Posts Tagged ‘retül’

My Retül fit at Bespoke Cycling

The Wilier mounted on the turbo, ready for position scanning.

The Wilier mounted on the turbo, ready for position scanning.

About a month ago I had a Retül bike fit at Bespoke Cycling in Farringdon. The experience could prove to be some kind of watershed in my cycling history, and was probably the best £200 I’ve ever spent on bikes and riding.

Retül (‘re-tool’, ‘rettle’?) is a 3D bike-fitting service that aims to optimise your riding position. After scanning your existing position on your bike using sensors attached to various points on your body, the system suggests adjustments based on the optimal angles (torso, elbow, hips, knee, ankle) for power and comfort. The outcome is a document tailored to your physique, that you can take to any bike shop to assist with the fit process.

Bespoke Cycling insist on a bike fit before they sell you a road bike. It makes complete sense: although with enough spacers here and there you would fit almost any frame of the correct height, your figures will naturally match certain models and will guide your selection. The complete service is a 2-hour one-on-one process that starts with a discovery process about your riding – how much you ride, whether you’re comfortable riding, and how balanced and flexible your body is naturally. It moves on to the Retül fit, and finishes with a final fitting on your new bike.

My initial analysis by Ben Hallam, Bespoke’s resident physio and bike fit guru, indicated the following about my riding position:

  • My torso was stretched out and at an overly racy/aero angle on the hoods. I’d kind of always known this because I had never been naturally comfortable on the hoods, my preferred resting position was about 2 inches back on the curve of the handlebars.
  • My saddle was too high and too far back, exaggerating the stretched position and resulting in my rocking at the hips to lever my left leg over the pedal. My saddle rails were actually bent as a result of this.
  • My handle bar drops were too deep and my bars weren’t in the right position (this was me compensating for the fact that the drops were too far away).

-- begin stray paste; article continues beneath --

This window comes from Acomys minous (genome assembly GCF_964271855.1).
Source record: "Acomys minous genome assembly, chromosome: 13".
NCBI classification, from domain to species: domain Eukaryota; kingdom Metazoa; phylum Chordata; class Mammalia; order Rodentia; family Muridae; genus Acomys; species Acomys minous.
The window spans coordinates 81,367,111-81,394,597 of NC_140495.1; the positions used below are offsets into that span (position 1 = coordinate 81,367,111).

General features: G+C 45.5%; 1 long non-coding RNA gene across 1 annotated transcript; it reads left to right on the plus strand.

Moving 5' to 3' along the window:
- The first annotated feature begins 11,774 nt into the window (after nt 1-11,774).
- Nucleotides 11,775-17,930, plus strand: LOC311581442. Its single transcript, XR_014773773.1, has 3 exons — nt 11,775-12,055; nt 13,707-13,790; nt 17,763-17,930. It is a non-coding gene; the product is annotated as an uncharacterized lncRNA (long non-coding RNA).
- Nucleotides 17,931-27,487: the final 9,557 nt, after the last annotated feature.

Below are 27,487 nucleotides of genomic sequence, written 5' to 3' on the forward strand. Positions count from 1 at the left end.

• I was a ‘paddler’ i.e. my pedal stroke tended to pull up from the toes after the down stroke. This was caused by 1) incorrect cleat position and 2) sitting too far back, and was evidenced not only by the Retül angles but also by my shoes and insoles, which revealed indents from my toes where I had been digging them in to claw the pedal back. This was also leading to discomfort in my foot arches on long rides.

Basically, I may as well never have ridden a road bike before for all that my bike fit me or that I knew how to ride it.

Once I had been analysed on my existing road bike, Ben put me on the Retül jig to fine tune my position and correct the wonky angles. Here are some before and after shots:

Before and after photos.

Before and after photos. Note the Fausto Coppi-esque hunch in the before shot.

Ben had the following recommendations to improve my pedalling efficiency:

  • Keep your chest up and away from stomach, maintain a longer flatter back (tuck chin down and back slightly).
  • Try and grow long and look over your bars for the front wheel skewer.
  • Relax the upper shoulders and pinch shoulder blades gently back and slightly down to open the chest and slightly bend in the arms.
  • Rotate the hips slightly forward.
  • Keep the pressure on each sit bone even throughout the pedal stroke to minimise hip movement.
  • Relax your ankle into a slight toe down position on the up stroke.
  • Drive the knee forward from 9 o’clock position (horizontal back)
  • Pick foot into a toe up position at 12 o’clock (top dead centre) to land onto the ball of the foot.
  • Squeeze your glutes and push down with pressure on the 2nd ball of the foot (base of the second toe) throughout the stroke.
  • At horizontal forward (3 o’clock), pressure should be going straight down through the ball of the foot and not through the heel. Scrape the feet through 6 o’clock (bottom dead centre) as if you are scraping mud off the bottom of the balls of your feet.
  • Continue to scrape backwards until the crank is at horizontal back (9 o’clock).
  • Keep your toes relaxed throughout.

In some ways it is quite infuriating that I didn’t go through this process back in 2007 when I bought my Wilier. Then again, it is hugely positive to have a fresh start at this stage, and to be able to look forward to a new era of efficient, comfortable riding. Already, after only 8 hours riding my new bike, I no longer seem to experience much lower back stiffness; my hot feet and sore arches have gone; and I can ride for prolonged periods both on the hoods and even in the drops.

My advice would be: if you’re doing any kind of serious road riding, riding sportives or racing, get a proper fit. I honestly cannot recommend it highly enough.